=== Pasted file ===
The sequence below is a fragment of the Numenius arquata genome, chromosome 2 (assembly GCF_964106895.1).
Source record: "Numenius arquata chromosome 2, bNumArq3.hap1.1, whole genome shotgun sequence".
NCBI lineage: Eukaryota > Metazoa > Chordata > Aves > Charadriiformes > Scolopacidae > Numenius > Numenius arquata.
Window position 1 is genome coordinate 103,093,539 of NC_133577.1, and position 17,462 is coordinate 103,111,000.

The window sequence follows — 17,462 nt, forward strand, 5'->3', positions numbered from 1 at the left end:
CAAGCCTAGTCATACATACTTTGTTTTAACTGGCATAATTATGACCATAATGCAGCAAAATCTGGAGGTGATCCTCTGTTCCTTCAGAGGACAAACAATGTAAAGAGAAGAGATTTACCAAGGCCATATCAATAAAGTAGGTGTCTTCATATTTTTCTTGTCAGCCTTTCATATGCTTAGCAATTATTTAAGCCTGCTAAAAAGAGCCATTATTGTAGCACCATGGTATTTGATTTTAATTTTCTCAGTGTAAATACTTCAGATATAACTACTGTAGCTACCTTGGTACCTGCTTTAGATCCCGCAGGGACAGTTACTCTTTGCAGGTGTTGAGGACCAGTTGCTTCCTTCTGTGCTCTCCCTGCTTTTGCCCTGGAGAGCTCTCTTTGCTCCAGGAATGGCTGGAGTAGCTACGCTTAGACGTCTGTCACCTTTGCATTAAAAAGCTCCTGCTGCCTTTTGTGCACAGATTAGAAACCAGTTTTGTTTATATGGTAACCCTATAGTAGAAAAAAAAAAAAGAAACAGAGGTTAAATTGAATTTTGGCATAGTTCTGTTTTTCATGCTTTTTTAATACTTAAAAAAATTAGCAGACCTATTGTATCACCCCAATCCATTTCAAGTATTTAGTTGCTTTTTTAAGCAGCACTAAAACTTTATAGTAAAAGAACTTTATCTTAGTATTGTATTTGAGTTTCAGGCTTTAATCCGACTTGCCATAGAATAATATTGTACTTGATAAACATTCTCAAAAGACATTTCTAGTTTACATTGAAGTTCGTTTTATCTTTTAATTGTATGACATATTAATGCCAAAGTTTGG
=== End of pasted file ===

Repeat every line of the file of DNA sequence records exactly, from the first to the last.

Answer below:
The sequence below is a fragment of the Numenius arquata genome, chromosome 2 (assembly GCF_964106895.1).
Source record: "Numenius arquata chromosome 2, bNumArq3.hap1.1, whole genome shotgun sequence".
NCBI lineage: Eukaryota > Metazoa > Chordata > Aves > Charadriiformes > Scolopacidae > Numenius > Numenius arquata.
Window position 1 is genome coordinate 103,093,539 of NC_133577.1, and position 17,462 is coordinate 103,111,000.

The window sequence follows — 17,462 nt, forward strand, 5'->3', positions numbered from 1 at the left end:
CAAGCCTAGTCATACATACTTTGTTTTAACTGGCATAATTATGACCATAATGCAGCAAAATCTGGAGGTGATCCTCTGTTCCTTCAGAGGACAAACAATGTAAAGAGAAGAGATTTACCAAGGCCATATCAATAAAGTAGGTGTCTTCATATTTTTCTTGTCAGCCTTTCATATGCTTAGCAATTATTTAAGCCTGCTAAAAAGAGCCATTATTGTAGCACCATGGTATTTGATTTTAATTTTCTCAGTGTAAATACTTCAGATATAACTACTGTAGCTACCTTGGTACCTGCTTTAGATCCCGCAGGGACAGTTACTCTTTGCAGGTGTTGAGGACCAGTTGCTTCCTTCTGTGCTCTCCCTGCTTTTGCCCTGGAGAGCTCTCTTTGCTCCAGGAATGGCTGGAGTAGCTACGCTTAGACGTCTGTCACCTTTGCATTAAAAAGCTCCTGCTGCCTTTTGTGCACAGATTAGAAACCAGTTTTGTTTATATGGTAACCCTATAGTAGAAAAAAAAAAAAGAAACAGAGGTTAAATTGAATTTTGGCATAGTTCTGTTTTTCATGCTTTTTTAATACTTAAAAAAATTAGCAGACCTATTGTATCACCCCAATCCATTTCAAGTATTTAGTTGCTTTTTTAAGCAGCACTAAAACTTTATAGTAAAAGAACTTTATCTTAGTATTGTATTTGAGTTTCAGGCTTTAATCCGACTTGCCATAGAATAATATTGTACTTGATAAACATTCTCAAAAGACATTTCTAGTTTACATTGAAGTTCGTTTTATCTTTTAATTGTATGACATATTAATGCCAAAGTTTGG